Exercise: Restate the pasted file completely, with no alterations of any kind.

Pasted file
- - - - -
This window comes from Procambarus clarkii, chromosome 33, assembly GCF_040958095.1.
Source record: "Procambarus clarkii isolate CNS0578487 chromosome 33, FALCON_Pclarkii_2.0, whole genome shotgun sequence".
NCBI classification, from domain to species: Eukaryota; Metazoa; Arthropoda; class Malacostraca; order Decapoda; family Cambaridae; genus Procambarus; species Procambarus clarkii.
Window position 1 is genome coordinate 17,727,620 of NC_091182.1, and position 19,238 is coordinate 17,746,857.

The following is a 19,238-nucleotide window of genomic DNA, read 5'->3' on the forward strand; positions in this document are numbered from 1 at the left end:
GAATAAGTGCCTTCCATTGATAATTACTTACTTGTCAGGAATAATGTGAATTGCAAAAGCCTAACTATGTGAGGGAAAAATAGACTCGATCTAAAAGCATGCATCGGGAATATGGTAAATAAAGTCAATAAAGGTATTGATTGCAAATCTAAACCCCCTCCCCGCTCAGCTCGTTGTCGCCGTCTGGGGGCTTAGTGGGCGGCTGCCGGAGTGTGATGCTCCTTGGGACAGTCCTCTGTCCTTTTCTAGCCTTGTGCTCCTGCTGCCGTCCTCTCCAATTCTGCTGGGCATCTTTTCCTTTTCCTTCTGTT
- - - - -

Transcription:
This window comes from Procambarus clarkii, chromosome 33, assembly GCF_040958095.1.
Source record: "Procambarus clarkii isolate CNS0578487 chromosome 33, FALCON_Pclarkii_2.0, whole genome shotgun sequence".
NCBI classification, from domain to species: Eukaryota; Metazoa; Arthropoda; class Malacostraca; order Decapoda; family Cambaridae; genus Procambarus; species Procambarus clarkii.
Window position 1 is genome coordinate 17,727,620 of NC_091182.1, and position 19,238 is coordinate 17,746,857.

The following is a 19,238-nucleotide window of genomic DNA, read 5'->3' on the forward strand; positions in this document are numbered from 1 at the left end:
GAATAAGTGCCTTCCATTGATAATTACTTACTTGTCAGGAATAATGTGAATTGCAAAAGCCTAACTATGTGAGGGAAAAATAGACTCGATCTAAAAGCATGCATCGGGAATATGGTAAATAAAGTCAATAAAGGTATTGATTGCAAATCTAAACCCCCTCCCCGCTCAGCTCGTTGTCGCCGTCTGGGGGCTTAGTGGGCGGCTGCCGGAGTGTGATGCTCCTTGGGACAGTCCTCTGTCCTTTTCTAGCCTTGTGCTCCTGCTGCCGTCCTCTCCAATTCTGCTGGGCATCTTTTCCTTTTCCTTCTGTT